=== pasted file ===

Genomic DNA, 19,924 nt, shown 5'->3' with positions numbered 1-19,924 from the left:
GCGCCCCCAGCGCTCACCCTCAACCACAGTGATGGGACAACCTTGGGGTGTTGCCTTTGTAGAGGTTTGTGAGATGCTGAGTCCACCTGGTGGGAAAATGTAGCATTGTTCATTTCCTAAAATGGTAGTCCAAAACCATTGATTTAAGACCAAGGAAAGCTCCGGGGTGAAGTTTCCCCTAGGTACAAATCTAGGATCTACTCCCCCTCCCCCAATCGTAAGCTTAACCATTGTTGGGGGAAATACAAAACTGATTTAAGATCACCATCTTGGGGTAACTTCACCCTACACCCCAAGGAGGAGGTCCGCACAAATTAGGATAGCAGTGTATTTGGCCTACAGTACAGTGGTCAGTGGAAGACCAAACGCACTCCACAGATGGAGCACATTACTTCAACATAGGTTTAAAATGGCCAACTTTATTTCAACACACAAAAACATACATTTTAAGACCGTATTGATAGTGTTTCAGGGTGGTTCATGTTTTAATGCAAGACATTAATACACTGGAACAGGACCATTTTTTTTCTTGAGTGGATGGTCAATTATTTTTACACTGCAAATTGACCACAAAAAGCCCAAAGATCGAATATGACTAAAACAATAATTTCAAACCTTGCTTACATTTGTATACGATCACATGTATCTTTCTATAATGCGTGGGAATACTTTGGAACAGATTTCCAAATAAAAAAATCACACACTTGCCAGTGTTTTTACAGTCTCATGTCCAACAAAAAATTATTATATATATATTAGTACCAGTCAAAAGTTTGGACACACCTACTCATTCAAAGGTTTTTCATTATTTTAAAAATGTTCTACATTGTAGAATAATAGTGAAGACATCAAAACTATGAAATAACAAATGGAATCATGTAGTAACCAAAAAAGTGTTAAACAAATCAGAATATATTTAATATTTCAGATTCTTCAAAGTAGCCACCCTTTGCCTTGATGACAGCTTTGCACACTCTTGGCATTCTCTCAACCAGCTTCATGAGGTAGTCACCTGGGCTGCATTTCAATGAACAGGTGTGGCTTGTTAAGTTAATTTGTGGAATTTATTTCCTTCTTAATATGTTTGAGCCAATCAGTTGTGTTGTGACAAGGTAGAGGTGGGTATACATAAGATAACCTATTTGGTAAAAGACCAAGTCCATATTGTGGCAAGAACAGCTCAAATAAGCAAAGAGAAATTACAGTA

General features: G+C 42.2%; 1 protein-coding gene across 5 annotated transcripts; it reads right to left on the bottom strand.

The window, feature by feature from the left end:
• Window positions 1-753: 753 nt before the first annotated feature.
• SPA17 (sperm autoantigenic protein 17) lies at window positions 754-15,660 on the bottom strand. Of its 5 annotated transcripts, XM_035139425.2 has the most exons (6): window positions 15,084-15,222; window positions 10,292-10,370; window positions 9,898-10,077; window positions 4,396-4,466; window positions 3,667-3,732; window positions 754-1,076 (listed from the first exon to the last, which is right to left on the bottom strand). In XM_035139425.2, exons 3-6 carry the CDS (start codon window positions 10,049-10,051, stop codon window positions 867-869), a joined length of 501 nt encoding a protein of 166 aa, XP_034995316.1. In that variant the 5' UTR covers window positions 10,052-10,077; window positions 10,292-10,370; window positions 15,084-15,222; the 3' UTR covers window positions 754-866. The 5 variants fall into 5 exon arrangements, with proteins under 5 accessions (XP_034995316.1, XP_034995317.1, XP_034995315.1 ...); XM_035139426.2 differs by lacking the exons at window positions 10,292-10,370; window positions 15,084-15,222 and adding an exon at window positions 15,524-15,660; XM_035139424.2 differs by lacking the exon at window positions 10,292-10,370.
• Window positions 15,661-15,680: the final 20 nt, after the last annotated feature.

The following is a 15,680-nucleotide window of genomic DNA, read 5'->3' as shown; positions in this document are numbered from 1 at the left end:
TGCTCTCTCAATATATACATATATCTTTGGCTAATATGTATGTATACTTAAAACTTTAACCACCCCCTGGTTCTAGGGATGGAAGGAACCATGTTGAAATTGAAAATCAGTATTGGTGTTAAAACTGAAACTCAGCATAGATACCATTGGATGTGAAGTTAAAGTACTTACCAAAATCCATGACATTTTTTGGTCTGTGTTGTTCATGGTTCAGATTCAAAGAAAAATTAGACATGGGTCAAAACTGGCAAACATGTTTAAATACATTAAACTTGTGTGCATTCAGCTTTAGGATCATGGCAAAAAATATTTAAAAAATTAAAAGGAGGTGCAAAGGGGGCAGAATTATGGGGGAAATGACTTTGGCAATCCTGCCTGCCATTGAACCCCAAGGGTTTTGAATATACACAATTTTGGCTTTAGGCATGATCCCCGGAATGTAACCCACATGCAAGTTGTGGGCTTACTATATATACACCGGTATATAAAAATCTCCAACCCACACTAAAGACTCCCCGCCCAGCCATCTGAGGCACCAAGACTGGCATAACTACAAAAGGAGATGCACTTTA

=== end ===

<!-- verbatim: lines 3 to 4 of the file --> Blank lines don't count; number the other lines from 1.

General features: G+C 42.2%; 1 protein-coding gene across 5 annotated transcripts; it reads right to left on the bottom strand.

The window, feature by feature from the left end: